I Love a Large, Beautiful Home; I Just Don’t Want to Clean it

The house after I gave it a top to bottom cleaning /photo by Kevin Pieper

 

We spent this past weekend back in our hometown. We had a lot of good food and good times with our friends, which included going and visiting their homes.

All of them very beautiful and much more immaculate than I keep mine! As I’ve written before, I’m not a terrible housekeeper, but I’m not and never have been, my mother either.

Some of these homes we’ve spent considerable time in, such as our former neighbor’s. We lived across the street from them for 17 years and their home almost feels like home to us, we had so many holidays, events for their kids, 4th of July pool parties and just evenings visiting with them.

One was another friend who moved to this house after we moved, we’ve been there several times; I even spent a night there on my way to a professional conference last summer.

The last home we visited was for the first time. Like us, she lives in the country with their rescue dogs.

When we were sitting and visiting, in each of our friend’s homes, I kept finding myself looking around at different things, some of which I wished I still had room for: My china cabinet with my pretty “good” dishes, a large sofa and two recliners, lots of kitchen cabinet space and my own bathroom.

But during each of our first two visits, our friends (now in their 50s and 60s) complained about the maintenance, about the time they still have to take from their weekends to clean homes that were meant for a family with more than two people, bedrooms and space that go unused, only there to give our friends more housework to think about. “Even for a ‘quick’ run through,” one of our friends told us, “It takes three hours to clean.”

Then there are the utility bills, rising, like everything else, by the month.

Those comments made me glad I don’t have those spaces to clean anymore, china to wipe down, carpets to clean and bedrooms that only gather dust, or are a catch all for the other stuff we don’t know what to do with anymore.

If it’s tough on people when getting older who are good at housework, it would be murder on me.

Thank goodness for my small, carpetless home where a quick run through is 15 minutes and a three hour cleaning would mean a deep clean.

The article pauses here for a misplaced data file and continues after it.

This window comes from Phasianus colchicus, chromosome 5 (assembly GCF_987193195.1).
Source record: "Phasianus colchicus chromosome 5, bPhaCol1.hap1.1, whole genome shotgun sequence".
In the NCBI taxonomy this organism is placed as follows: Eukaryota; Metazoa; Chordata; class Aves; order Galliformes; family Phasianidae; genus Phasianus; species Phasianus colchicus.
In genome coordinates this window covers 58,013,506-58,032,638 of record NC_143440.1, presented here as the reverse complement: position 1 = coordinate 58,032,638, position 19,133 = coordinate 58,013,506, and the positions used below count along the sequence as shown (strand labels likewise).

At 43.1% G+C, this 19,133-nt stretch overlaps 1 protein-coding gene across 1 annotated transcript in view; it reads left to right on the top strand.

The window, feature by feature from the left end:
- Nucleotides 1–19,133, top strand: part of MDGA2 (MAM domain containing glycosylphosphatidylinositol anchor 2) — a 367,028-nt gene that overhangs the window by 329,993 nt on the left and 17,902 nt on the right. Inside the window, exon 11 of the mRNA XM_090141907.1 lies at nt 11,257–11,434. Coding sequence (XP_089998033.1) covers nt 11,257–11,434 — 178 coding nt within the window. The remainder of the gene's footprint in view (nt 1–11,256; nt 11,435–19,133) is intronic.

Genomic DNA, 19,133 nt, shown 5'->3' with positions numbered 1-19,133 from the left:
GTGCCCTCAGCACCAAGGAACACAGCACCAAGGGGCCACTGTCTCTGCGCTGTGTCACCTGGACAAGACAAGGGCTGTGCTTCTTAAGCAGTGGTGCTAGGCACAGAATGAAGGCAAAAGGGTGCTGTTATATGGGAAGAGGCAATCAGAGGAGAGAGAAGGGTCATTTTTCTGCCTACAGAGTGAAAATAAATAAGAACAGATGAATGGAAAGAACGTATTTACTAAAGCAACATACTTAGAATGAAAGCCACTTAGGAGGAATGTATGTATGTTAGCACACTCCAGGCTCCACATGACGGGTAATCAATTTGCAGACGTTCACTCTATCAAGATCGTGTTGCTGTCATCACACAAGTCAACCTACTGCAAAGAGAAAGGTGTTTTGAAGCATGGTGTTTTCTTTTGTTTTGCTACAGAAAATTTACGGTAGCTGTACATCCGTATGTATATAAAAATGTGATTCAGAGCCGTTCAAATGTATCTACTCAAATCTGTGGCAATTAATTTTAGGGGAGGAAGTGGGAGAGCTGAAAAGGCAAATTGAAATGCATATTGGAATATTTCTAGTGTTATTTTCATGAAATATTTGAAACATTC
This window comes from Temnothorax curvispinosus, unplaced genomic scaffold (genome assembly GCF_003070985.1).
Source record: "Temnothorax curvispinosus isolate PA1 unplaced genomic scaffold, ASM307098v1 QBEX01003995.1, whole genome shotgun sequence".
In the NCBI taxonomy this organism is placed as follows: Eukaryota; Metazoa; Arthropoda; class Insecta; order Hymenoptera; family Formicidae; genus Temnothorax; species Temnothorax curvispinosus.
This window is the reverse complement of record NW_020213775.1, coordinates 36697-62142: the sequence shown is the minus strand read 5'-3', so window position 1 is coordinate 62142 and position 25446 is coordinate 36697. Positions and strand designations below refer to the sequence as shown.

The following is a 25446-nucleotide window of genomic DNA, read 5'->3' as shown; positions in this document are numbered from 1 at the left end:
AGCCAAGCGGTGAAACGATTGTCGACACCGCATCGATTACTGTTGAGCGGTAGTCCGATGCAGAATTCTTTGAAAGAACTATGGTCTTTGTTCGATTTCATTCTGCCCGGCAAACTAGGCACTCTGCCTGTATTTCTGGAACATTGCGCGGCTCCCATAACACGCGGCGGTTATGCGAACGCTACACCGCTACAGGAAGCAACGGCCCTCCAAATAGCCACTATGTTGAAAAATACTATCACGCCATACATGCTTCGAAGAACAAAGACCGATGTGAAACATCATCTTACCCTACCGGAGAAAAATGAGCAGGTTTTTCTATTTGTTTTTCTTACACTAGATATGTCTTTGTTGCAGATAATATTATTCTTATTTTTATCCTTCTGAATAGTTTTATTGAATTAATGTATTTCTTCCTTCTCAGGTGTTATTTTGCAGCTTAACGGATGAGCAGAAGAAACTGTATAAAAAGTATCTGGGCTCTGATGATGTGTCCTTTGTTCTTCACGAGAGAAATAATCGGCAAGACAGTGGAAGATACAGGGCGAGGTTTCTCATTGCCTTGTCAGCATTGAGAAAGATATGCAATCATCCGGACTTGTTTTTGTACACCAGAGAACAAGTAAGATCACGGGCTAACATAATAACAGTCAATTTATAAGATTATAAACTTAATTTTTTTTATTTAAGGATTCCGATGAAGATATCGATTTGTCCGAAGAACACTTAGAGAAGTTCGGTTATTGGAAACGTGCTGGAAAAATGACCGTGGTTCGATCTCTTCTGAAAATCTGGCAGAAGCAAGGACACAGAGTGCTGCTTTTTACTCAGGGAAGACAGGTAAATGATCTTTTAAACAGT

If you live in a small space, do you ever walk into someone’s home and think, ‘This is amazingly beautiful and it would be nice to have, but I’m sure glad I don’t have to clean it!?”  

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33 Responses

  1. Yes, my mind tends to equate square footage with housekeeping. I’ve had several friends lately who’ve downsized their homes. It’s true that it’s easier to keep a smaller home maintained, clean.

  2. Pamela says:

    I laughed out loud when I saw this post title in my feed reader. I can so relate.

    I loved my 6 bedroom, 3 story city town house with two fireplaces and crystal chandeliers. But the size combined with city pollution entering every draft window meant it was never clean.

    I was thrilled to downsize to a 3 bedroom house in a less polluted city. And now, a decade later, I’m ready for the boat. Nothing easier than hosing your home down. 🙂

  3. HeatherL says:

    I’m all for smaller houses for maintaining them, too. But normally people who live in bigger houses don’t use all the space, so it should stay relatively neat for awhile.

  4. Valorie Mackison says:

    My family of 4 (plus saint bernard) live comfortably in a 1040 sq. feet shotgun house. Over the course of it’s 112 years, previous owners added additions onto the rear of the home to allow for a bathroom & a second bedroom.

    I’ve had to get creative with storage due to limited space. The layout of the house is the largest issue, as 200+ sq. feet was consumed by hallway when we bought the house. I am a minimalist at heart, so there is no *junk* to be stored.